Chicago woman accused of posing as murder victims' relative to get tax refunds, stimulus payments

7-year-old Amari Brown, who was fatally shot in Humboldt Park in 2015, named as one of her alleged victims

Eric Horng Image
Friday, September 17, 2021
Chicago woman accused in fraud scheme targeting murder victims
At a home Katrina Pierce listed as a return address, investigators found handwritten notes listing her alleged victims and how they were murdered.

CHICAGO (WLS) -- A Chicago woman is accused of stealing the identities of the relatives of murder victims, including young children, allegedly with the goal of getting fraudulent tax return money and COVID stimulus payments.

According to the feds, a 7-year-old boy who was shot and killed in Humboldt Park in 2015 is one of the alleged victims. For the family of Amari Brown, it's reopened old wounds.

"Why would someone want to do this?" said Andrina Hailey, Amari's aunt. "It's very sensitive to us, and we just think it's disgusting."

Amari is among dozens of young Chicago murder victims whose identities were allegedly stolen by a South Side woman.

In a federal complaint, authorities say Katrina Pierce used those stolen identities to fraudulently collect thousands of dollars in tax refunds and COVID-19 relief funds and stimulus payments.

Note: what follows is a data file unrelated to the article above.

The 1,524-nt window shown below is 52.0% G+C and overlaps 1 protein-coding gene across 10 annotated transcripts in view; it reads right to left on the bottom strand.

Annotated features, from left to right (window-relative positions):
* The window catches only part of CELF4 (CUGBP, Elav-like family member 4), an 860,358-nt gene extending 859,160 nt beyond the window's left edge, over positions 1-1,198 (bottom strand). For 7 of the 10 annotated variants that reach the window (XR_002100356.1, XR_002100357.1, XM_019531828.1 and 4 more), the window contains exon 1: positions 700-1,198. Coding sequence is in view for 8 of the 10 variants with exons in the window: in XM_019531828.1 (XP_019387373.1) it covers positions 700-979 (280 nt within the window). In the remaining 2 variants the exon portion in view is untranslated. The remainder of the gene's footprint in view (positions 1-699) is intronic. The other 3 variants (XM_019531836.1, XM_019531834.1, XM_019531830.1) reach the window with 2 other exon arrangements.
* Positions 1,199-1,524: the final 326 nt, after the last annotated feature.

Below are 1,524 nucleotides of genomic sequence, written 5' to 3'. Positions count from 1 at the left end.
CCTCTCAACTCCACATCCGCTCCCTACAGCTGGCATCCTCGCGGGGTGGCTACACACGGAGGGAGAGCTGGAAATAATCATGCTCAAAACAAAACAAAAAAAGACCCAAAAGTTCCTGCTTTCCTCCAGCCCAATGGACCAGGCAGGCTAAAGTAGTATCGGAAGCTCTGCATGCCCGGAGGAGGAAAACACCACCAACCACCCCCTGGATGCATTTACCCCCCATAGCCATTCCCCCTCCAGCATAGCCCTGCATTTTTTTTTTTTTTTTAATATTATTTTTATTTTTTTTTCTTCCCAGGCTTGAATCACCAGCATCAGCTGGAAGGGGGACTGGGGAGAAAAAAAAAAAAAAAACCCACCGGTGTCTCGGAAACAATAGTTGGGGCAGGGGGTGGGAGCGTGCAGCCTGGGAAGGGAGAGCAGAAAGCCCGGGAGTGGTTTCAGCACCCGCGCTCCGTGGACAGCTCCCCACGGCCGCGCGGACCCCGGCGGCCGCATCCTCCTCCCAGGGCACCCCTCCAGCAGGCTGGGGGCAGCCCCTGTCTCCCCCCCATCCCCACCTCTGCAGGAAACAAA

Authorities say Pierce stole those identities by improperly obtaining death records. She allegedly targeted younger shooting victims, between the ages of 2 and 22, because of their clean credit history.

In the case of Amari, authorities say Pierce falsely claimed him as a dependent on a tax return, allowing her to collect a refund of more than $4,400.

"It's wrong," Hailey said. "It's morally wrong. It's just wrong."

Authorities say Pierce stole her victims' information from county death records by falsely claiming to be a relative on request forms, a felony in itself.

Officials were tipped off after discovering she made several requests for different people in a single day.

At a home she listed as a return address, investigators found handwritten notes listing her victims and how they were murdered. But why didn't the IRS immediately know she was using information from dead people?

"Identity theft can be very tricky, very difficult for authorities to detect because the systems simply aren't in place, at least not across the entire federal bureaucracy or state bureaucracy to proactively look for instances of identity theft," ABC7 Legal Analyst Gil Soffer said.

Officials said Pierce has about a dozen previous convictions for fraud or theft and was released a few years ago after serving time in federal prison.